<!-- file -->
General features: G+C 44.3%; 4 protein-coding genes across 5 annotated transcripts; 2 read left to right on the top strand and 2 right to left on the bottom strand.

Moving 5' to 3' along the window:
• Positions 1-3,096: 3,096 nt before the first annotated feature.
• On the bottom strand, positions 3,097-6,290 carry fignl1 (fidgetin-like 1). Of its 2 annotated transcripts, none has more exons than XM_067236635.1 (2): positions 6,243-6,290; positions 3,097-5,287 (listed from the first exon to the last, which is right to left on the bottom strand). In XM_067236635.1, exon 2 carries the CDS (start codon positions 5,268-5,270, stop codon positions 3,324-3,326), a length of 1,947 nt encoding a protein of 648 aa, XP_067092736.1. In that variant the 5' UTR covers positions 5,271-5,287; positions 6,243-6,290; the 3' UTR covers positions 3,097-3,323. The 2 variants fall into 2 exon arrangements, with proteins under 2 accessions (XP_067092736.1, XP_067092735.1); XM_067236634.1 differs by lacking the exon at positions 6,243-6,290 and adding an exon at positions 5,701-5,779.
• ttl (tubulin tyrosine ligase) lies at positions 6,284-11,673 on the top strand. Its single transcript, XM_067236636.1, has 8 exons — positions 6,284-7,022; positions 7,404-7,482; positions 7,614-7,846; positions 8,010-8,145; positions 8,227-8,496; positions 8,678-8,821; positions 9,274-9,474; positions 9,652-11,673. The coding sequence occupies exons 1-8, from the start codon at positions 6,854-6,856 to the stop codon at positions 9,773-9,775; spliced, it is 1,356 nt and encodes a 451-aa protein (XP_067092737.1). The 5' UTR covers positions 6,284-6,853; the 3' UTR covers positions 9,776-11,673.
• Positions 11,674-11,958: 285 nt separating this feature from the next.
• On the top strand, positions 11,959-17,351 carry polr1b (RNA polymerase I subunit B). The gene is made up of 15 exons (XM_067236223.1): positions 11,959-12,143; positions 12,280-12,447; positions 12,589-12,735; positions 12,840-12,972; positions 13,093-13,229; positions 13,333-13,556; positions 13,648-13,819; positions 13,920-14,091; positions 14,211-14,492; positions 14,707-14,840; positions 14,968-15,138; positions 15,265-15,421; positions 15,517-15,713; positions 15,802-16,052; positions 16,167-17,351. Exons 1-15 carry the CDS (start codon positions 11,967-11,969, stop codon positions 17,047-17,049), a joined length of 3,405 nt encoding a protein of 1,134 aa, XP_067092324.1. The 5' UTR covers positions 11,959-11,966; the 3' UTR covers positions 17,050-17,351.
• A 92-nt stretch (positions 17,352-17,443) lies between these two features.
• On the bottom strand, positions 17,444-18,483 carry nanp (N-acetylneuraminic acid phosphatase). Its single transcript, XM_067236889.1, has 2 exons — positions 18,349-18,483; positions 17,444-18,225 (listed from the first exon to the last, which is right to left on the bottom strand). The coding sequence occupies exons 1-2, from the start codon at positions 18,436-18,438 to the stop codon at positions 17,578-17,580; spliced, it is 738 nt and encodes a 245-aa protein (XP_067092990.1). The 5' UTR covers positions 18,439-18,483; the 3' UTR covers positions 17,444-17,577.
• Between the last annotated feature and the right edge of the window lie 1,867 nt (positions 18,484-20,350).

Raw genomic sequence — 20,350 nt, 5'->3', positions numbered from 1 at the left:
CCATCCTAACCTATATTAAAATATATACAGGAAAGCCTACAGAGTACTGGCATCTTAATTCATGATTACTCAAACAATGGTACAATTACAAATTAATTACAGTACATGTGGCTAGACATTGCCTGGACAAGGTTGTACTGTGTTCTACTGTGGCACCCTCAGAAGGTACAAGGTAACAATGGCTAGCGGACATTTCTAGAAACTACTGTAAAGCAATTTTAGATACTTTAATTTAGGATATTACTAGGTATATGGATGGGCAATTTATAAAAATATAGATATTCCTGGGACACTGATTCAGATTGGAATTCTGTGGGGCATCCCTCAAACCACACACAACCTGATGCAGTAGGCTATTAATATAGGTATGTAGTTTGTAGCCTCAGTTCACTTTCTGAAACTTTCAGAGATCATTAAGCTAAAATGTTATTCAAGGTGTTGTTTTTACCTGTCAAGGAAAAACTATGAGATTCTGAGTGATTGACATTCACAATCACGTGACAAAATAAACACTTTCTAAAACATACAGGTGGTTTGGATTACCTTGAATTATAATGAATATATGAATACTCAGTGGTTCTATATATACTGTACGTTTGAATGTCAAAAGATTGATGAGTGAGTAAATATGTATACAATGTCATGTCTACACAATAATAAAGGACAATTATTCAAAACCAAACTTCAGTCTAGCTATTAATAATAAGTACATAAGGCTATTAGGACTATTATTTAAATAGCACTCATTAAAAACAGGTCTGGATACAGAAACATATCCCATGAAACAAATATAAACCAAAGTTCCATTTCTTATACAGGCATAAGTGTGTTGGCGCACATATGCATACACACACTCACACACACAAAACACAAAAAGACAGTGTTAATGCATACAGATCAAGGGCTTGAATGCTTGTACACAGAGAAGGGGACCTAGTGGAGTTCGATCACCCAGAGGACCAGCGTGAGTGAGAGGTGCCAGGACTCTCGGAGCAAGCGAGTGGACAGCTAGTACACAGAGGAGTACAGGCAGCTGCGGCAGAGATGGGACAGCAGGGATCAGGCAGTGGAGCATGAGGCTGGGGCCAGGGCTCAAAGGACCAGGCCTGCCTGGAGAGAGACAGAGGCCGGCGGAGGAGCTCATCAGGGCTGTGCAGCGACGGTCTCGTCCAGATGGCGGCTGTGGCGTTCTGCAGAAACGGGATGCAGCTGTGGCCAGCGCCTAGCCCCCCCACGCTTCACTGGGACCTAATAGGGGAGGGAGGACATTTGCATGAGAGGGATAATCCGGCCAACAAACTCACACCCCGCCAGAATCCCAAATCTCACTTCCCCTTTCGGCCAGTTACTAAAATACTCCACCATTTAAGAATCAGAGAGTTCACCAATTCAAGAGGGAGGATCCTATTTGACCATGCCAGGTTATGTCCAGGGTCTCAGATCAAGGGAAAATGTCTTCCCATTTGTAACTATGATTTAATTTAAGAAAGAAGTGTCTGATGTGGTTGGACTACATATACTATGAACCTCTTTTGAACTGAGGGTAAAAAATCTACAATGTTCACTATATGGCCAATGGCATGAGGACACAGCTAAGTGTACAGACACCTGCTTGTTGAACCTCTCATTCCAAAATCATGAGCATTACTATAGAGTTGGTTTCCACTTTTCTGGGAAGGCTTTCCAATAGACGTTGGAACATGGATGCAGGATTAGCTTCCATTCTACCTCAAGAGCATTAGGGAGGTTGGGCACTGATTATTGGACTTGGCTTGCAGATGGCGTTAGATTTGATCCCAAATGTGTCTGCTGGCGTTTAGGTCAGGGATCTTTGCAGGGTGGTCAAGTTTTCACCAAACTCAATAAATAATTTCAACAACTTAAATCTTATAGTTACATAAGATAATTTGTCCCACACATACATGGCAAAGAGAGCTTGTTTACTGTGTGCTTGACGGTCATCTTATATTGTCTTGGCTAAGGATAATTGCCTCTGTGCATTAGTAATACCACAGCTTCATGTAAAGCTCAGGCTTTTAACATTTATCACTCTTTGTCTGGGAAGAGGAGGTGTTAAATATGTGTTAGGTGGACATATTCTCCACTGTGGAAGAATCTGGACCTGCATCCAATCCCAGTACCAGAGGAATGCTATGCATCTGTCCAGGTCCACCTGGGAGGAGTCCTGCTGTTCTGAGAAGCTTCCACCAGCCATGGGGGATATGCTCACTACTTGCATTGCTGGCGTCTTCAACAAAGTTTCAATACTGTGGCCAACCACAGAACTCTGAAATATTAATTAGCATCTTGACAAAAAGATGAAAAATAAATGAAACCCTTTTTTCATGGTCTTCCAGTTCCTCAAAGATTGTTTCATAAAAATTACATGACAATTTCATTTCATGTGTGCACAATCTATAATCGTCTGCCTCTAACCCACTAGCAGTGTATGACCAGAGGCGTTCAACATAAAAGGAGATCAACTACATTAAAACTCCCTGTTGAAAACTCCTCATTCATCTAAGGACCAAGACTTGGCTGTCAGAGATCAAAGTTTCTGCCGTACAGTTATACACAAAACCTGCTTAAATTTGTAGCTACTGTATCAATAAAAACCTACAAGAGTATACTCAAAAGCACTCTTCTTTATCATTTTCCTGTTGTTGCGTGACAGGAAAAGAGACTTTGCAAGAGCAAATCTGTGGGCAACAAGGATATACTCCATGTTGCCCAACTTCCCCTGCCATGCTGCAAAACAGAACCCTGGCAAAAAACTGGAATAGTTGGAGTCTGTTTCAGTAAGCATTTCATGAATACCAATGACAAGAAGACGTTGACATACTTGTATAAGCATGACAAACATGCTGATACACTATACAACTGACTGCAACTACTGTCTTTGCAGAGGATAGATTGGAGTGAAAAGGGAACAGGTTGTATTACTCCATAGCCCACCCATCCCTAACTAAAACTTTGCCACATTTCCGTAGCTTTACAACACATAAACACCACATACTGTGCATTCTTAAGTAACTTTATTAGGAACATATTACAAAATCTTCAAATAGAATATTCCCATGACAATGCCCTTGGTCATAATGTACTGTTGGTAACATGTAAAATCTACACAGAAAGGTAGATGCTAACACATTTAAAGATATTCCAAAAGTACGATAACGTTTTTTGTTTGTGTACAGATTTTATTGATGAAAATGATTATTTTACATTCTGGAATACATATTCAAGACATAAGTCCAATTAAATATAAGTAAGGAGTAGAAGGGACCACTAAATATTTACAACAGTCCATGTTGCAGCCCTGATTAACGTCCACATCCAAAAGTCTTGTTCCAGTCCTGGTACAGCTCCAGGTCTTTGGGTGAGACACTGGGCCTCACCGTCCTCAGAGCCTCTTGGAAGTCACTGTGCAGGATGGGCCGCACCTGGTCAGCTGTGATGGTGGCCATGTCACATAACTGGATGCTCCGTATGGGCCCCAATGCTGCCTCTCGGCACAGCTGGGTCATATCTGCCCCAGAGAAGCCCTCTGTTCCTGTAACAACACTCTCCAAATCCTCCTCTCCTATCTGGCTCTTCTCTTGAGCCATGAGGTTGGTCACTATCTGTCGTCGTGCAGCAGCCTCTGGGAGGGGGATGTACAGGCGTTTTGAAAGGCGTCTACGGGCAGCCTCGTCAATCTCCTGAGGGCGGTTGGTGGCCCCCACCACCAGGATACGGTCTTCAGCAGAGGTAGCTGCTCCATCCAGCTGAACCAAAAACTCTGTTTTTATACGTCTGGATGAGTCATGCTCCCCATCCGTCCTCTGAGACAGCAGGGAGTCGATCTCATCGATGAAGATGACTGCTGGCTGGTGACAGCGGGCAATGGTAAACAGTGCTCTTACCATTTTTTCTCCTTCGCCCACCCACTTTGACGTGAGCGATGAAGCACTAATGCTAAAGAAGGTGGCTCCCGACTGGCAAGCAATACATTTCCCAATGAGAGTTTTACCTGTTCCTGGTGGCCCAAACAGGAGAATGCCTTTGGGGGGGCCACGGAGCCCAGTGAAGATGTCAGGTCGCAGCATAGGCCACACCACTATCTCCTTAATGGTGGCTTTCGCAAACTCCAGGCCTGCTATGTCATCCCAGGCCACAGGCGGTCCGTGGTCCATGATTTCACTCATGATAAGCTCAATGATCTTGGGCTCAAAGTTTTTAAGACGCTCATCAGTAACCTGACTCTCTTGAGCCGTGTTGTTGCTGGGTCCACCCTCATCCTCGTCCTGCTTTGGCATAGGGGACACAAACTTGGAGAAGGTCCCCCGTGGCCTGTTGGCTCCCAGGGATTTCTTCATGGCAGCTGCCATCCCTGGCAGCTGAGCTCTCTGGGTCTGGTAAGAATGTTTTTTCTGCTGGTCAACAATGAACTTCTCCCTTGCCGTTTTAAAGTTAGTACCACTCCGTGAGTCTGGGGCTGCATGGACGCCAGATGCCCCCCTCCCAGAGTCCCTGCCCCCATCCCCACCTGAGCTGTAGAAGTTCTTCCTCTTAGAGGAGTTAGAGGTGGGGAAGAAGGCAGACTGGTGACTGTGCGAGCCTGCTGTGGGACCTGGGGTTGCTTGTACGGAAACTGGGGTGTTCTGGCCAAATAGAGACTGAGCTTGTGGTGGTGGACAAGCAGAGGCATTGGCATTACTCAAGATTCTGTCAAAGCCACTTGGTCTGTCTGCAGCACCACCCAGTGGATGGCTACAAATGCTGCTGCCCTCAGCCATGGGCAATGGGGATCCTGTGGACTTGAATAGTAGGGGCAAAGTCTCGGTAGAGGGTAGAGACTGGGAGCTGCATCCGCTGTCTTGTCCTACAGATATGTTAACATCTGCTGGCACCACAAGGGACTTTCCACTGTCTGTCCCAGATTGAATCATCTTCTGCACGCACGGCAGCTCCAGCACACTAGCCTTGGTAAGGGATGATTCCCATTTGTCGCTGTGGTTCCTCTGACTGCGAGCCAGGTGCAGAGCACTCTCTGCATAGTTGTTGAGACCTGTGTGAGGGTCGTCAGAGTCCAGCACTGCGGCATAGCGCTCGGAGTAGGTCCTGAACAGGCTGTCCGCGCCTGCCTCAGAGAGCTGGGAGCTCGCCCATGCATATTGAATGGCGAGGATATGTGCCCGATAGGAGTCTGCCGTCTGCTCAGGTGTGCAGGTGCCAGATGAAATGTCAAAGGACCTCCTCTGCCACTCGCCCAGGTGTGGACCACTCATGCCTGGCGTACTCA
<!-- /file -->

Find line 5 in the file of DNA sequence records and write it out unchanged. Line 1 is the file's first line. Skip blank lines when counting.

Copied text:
• ttl (tubulin tyrosine ligase) lies at positions 6,284-11,673 on the top strand. Its single transcript, XM_067236636.1, has 8 exons — positions 6,284-7,022; positions 7,404-7,482; positions 7,614-7,846; positions 8,010-8,145; positions 8,227-8,496; positions 8,678-8,821; positions 9,274-9,474; positions 9,652-11,673. The coding sequence occupies exons 1-8, from the start codon at positions 6,854-6,856 to the stop codon at positions 9,773-9,775; spliced, it is 1,356 nt and encodes a 451-aa protein (XP_067092737.1). The 5' UTR covers positions 6,284-6,853; the 3' UTR covers positions 9,776-11,673.